But to use this function, you need to know the graphic’s unique ID. To get the unique ID, I suppose you use:
myvar2= objectinfo("id", ID, "Form_A, mydatabase)
But to use THAT function, you also need to know the graphic’s unique ID. Circular reasoning.
The Help says one could substitute the “name” of the object instead of the ID, but you don’t know the name of the object beforehand. And you can’t use objectinfo to find out the name, unless you know the unique ID!!!
There must be an easy answer to this, but I can’t see it.
That name is now permanent and can be used in any procedure into the future and it will not change unless you change it yourself. The ID can change if other objects are deleted from the form so it is best to use the name you have given the object even if you know the current ID.
If you’re looking to write a generic procedure, that you can use on whichever form is currently active, your best approach would probably be to use the formblueprint statement to put the form’s blueprint in a variable. You could then use the tagdata( and tagarray( functions to extract whatever properties you are looking for.
Another touch if it’s generic, but depends on how your procedure is triggered, is to use SetTrigger in the Procedure panel of your trigger. There you can enter the name of the object you want to adjust.
Actually, I already found that feature. But, the blueprint form does not identify or describe the graphics already on the form. And so it doesn’t give the unique ID of the graphic.
I’m beginning to think PanX does not have a way to generically access a property of a form’s graphics. An object’s property can only be accessed with the ID, which can’t be accessed without the ID, which can’t be …etc
I can’t see how anyone can use the OBJECTINFO
I can’t see what the objectinfo function can ever accomplish in a procedure. You have to first know the ID (or the name) of the object to use the function. But how would you know that at the start of the macro?
There is no procedures property associated with the objectinfo( function, only procedure (singular). I think, however, that you may be providing a clue as to what you are actually trying to do. Do you want to find out the code associated with ALL the objects in your form? If that is what you want to do, you’ll need to use the objectinfoarray( function.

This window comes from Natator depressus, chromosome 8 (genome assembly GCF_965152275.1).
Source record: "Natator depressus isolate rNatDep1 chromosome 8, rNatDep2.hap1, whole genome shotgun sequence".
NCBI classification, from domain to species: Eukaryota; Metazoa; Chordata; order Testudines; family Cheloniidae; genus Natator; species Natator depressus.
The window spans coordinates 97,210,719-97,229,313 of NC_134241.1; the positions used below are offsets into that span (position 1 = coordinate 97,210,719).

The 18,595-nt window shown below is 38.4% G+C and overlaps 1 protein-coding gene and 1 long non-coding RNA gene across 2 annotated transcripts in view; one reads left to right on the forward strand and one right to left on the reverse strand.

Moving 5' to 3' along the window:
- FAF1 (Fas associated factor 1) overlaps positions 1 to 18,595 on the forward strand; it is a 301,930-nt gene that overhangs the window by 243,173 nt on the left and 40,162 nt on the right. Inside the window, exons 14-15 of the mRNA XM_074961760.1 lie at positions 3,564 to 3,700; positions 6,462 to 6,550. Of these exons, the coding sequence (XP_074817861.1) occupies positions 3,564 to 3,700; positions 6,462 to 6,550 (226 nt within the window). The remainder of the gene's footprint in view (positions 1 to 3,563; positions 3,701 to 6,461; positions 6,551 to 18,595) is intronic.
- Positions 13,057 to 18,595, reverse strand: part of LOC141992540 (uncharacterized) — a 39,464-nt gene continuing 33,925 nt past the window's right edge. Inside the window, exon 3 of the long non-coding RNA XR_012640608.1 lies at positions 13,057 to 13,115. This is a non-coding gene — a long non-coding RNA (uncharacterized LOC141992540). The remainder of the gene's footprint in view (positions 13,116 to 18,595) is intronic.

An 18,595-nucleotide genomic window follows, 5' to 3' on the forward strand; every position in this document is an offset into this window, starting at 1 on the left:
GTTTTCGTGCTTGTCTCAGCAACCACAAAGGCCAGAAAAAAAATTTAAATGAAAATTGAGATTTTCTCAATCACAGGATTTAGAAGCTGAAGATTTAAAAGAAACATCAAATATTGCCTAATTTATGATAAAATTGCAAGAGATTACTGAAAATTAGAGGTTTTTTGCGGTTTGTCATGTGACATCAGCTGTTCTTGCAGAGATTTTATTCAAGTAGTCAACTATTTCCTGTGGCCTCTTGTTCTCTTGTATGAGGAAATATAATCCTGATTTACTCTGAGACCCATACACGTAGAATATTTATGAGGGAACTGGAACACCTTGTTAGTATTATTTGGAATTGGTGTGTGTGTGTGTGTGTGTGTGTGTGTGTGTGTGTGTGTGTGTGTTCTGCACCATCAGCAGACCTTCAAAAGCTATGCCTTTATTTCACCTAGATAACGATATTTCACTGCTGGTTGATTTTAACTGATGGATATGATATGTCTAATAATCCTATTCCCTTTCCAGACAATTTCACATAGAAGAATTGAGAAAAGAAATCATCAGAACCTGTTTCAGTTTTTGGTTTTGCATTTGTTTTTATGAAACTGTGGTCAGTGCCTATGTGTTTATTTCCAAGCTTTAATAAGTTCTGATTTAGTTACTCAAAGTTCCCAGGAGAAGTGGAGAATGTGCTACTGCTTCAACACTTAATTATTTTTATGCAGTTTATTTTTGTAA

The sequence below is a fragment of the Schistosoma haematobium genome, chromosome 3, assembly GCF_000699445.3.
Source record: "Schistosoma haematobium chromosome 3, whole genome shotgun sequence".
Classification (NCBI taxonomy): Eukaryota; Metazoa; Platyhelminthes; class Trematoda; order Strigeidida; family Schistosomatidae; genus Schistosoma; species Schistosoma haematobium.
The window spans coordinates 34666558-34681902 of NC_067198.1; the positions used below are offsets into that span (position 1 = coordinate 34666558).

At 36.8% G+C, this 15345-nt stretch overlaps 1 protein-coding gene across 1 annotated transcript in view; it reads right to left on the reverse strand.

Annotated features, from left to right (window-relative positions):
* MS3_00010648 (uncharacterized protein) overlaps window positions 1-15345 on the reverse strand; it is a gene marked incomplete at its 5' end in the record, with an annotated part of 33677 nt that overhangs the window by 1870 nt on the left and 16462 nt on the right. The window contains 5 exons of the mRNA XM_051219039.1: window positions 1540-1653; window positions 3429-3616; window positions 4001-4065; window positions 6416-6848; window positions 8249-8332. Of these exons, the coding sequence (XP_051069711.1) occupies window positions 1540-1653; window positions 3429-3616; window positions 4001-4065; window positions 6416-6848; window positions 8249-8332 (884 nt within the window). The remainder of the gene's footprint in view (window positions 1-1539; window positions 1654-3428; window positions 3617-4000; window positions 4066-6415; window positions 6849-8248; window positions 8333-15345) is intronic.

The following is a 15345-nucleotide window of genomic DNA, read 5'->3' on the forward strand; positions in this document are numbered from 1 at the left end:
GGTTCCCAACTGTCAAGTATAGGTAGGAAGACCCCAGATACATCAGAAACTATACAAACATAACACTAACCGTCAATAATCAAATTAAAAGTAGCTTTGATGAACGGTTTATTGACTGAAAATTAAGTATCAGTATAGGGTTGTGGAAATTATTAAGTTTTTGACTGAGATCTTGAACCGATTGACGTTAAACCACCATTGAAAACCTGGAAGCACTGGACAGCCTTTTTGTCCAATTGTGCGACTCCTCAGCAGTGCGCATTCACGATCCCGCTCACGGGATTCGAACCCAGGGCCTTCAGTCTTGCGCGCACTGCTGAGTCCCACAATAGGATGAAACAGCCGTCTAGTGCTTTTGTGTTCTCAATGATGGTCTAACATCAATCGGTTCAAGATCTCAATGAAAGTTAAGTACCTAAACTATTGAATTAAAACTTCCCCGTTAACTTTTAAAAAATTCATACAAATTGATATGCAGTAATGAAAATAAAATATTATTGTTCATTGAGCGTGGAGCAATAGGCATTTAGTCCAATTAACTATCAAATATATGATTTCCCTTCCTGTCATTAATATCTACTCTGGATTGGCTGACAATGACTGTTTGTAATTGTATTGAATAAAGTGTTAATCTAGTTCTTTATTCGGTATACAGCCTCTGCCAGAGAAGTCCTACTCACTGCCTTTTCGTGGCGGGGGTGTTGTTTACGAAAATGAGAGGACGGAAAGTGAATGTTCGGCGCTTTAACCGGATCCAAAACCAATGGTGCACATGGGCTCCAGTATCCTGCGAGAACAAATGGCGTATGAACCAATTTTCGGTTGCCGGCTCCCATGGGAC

Everyone above trying to help you is handicapped by the fact that you haven’t actually told us why you want to access the procedure code. I think you need to tell us that if you want useful assistance.
That’s completely incorrect.
Also, by the way, you would never want to put an object ID number into your code, because those numbers aren’t permanent. You can find out an object ID with objectinfoarray( or info(“clickedobjectid”), but then you should only use that ID immediately and then throw it away.
If you want to permanently reference a particular object, you should give it a name and reference it by name. But it sounds like that isn’t what you want to do.
When I enter graphics mode and call up “Entire Blueprint”, the image below appears. This particular form has only one graphic (it’s a button), but it DOES have an associated procedure. But the blueprint window below is different from the image you show above. My window doesn’t have a “procedures” entry.
No, but if you scroll down, you will find a “PROCEDURE” entry.
Note, however, that the blueprint isn’t really going to help you. Yes, you could find out what the current ID of the object is, but you don’t want to use that number, since it may change when the form is edited.
Yep. There it is. You’d think this is the first time I used a computer.
Jim, you know what would be a good idea? A new function that would create a text array of all the IDs on a form. PanX must have some sort of internal register with this information - how else would the onjectinfo functions work? Would this function be difficult to make?
With such a function, one could load the ID text array into a variable, and with subsequent ARRAYFILTER commands, create arrays with information about all the forms objects, using as the ID parameter the associated element from the ID array. Names, class, color, etc, would be available for all objects. And the beauty is that if an ID changes, for whatever reason, it would not affect the other arrays. Everything will still give the same result, because the ID array will automatically adjust. One doesn’t need to “know” what the ID is. You only need the ID in a list.
Maybe this is not something that most users want. Anyway, I propose it for your consideration.